Here’s my first effort: Fantasy Theologian. 10 points for a book. 5 points for a conference. 1 point for an interview or op-ed. 1 point for every 20 blog posts. I drafted N. T. Wright and Tim Keller in the first three rounds.
You select a theologian from each category: NT, OT, Systematics, Pastor-theologian, and (for special teams) Activist Theologian. You don’t have to sit a guy unless he goes on sabbatical (like John Piper) or gets nailed for some heresy (negative points).
Even more fun: Fantasy Televangelist. 10 points per TBN appearance. 5 points per conference tour. 2 points for each continent visited during a season. 1 point per person slain in spirit, faith offering; celebrity guest while on tour (heck yes Carmen counts) and 1 point for every 10 foot lengthenings. Negative points for divorces, congressional investigations, and sex scandals.0 Comments
March 29, 2011 by Jason Hood
This morning I’m teaching Judges and Ruth in an OT Intro course. Those are perhaps two of the easiest books to teach in the OT (which is why I’ve heard multiple sermon/talk series on both, a rarity for OT!): strong, central, themes that are easily seen, especially once we make the connection to our world and the life of the Christian today:
[T]he central theme of the Book of Judges is the Canaanization of Israel. Herein lies the key to the relevance of this ancient composition for North American Christianity, for like the Israelites of the settlement period, we have largely forgotten the covenant Lord . . . . Like the ancient Israelites we too are being squeezed into the mold of the pagan world around us.
Evidence of the “Canaanization” of the church are everywhere: our preoccupation with material prosperity, which turns Christianity into a fertility religion;
our syncretistic and aberrant forms of worship; our refusal to obey the Lord’s call to separation from the world;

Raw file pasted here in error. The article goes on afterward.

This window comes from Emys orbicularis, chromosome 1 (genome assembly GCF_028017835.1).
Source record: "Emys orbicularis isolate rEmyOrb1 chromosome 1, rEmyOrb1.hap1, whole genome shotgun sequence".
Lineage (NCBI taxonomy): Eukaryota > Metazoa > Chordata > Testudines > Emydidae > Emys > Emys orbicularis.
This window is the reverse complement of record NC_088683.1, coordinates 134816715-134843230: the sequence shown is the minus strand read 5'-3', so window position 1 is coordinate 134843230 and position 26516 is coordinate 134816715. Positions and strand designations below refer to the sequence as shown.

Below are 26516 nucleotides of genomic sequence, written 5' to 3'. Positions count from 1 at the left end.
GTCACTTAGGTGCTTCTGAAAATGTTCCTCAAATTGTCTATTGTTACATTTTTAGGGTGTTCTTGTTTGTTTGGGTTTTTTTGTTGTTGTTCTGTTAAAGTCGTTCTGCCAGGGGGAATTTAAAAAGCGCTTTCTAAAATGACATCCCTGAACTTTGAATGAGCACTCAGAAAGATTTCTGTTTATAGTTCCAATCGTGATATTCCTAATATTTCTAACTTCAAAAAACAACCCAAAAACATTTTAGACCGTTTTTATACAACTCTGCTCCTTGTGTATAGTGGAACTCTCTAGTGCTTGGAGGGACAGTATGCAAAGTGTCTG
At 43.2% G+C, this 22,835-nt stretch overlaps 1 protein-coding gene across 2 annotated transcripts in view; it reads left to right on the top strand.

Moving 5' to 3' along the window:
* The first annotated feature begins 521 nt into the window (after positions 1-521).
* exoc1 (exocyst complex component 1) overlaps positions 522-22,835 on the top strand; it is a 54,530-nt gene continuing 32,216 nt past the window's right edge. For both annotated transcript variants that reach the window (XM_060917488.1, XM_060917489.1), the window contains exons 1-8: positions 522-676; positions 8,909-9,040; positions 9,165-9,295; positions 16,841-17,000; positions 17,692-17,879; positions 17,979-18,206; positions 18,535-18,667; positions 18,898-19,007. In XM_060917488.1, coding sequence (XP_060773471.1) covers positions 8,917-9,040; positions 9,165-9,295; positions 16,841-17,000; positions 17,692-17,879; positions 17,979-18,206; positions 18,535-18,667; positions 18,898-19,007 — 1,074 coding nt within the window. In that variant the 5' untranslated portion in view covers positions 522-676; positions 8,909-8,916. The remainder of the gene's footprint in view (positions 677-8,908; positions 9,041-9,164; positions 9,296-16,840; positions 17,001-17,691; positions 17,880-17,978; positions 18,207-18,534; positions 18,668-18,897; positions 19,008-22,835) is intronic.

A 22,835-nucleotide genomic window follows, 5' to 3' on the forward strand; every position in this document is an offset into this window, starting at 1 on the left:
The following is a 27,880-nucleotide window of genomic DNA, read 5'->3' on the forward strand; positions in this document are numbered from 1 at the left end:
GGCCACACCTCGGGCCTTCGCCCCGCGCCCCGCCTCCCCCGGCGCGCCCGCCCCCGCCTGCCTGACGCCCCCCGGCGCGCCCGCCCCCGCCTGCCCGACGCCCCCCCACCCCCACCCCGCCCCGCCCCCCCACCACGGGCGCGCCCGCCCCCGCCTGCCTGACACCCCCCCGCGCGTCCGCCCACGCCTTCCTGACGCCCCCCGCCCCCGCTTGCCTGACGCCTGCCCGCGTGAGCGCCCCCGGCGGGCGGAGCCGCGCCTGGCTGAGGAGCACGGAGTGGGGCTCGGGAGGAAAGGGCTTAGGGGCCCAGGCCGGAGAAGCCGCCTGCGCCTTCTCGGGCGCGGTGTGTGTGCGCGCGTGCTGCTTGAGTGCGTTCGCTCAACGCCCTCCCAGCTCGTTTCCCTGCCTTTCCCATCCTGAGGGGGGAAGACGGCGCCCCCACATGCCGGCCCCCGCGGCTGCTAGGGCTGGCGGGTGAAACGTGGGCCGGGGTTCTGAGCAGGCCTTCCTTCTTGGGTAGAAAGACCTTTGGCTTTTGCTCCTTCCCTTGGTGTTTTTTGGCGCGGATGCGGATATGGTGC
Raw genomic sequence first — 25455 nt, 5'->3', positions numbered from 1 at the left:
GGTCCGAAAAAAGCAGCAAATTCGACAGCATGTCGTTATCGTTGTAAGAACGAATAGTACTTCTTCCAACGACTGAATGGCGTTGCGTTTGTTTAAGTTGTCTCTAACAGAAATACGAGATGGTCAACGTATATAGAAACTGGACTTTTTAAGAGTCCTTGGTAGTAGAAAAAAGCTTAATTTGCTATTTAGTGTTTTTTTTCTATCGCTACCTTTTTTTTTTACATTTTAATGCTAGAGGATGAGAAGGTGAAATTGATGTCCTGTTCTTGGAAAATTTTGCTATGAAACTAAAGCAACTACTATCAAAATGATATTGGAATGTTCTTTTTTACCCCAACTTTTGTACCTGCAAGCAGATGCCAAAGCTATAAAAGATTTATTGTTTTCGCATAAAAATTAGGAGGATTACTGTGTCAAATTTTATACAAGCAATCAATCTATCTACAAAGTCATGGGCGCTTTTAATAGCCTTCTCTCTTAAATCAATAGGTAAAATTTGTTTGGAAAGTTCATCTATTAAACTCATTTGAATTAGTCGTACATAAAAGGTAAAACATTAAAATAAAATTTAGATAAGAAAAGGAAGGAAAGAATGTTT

our divisiveness and competitiveness; our moral compromises, as a result of which Christians and non-Christians are often indistinguishable; our [male] exploitation and abuse [and neglect] of women and children;
our reluctance to answer the Lord’s call to service, and when we finally go, our propensity to displace “Thy kingdom come” with “my kingdom come”; our eagerness to fight the Lord’s battles with the world’s resources and strategies; our willingness to stand up and defend perpetrators of evil instead of justice. These and many other lessons will be drawn from the leaves of this fascinating book . . .
He goes on to cite what the book teaches regarding the reality of God’s wrath and power of his grace and the constancy of his plan to build himself a people, a light to the world; “the true hero in the book is God and God alone,” even if God is repeatedly using people to show us how he is our hero.
Daniel Block, Judges and Ruth (NAC), 71-2.4 Comments
January 20, 2011 by Jason Hood
With the book in full swing, it probably won’t be the last time I bring this topic up. I hope this excerpt from David B. Hart (the Rolls Royce of writers…make that the Bentley) is tame enough for our blog:
Atargatis, the “Syrian Goddess,” was a demanding mistress. For one thing, her priests (the galli) could win their way into her affections only by emasculating themselves.
According to the De Dea Syria, attributed to Lucian of Samosata, any young man disposed to dedicate himself to her service in Hierapolis had to make this first and most extravagant oblation on one of her high holy days, in a fit of divine ecstasy, with a single economic slash of a sacred sword kept at her temple.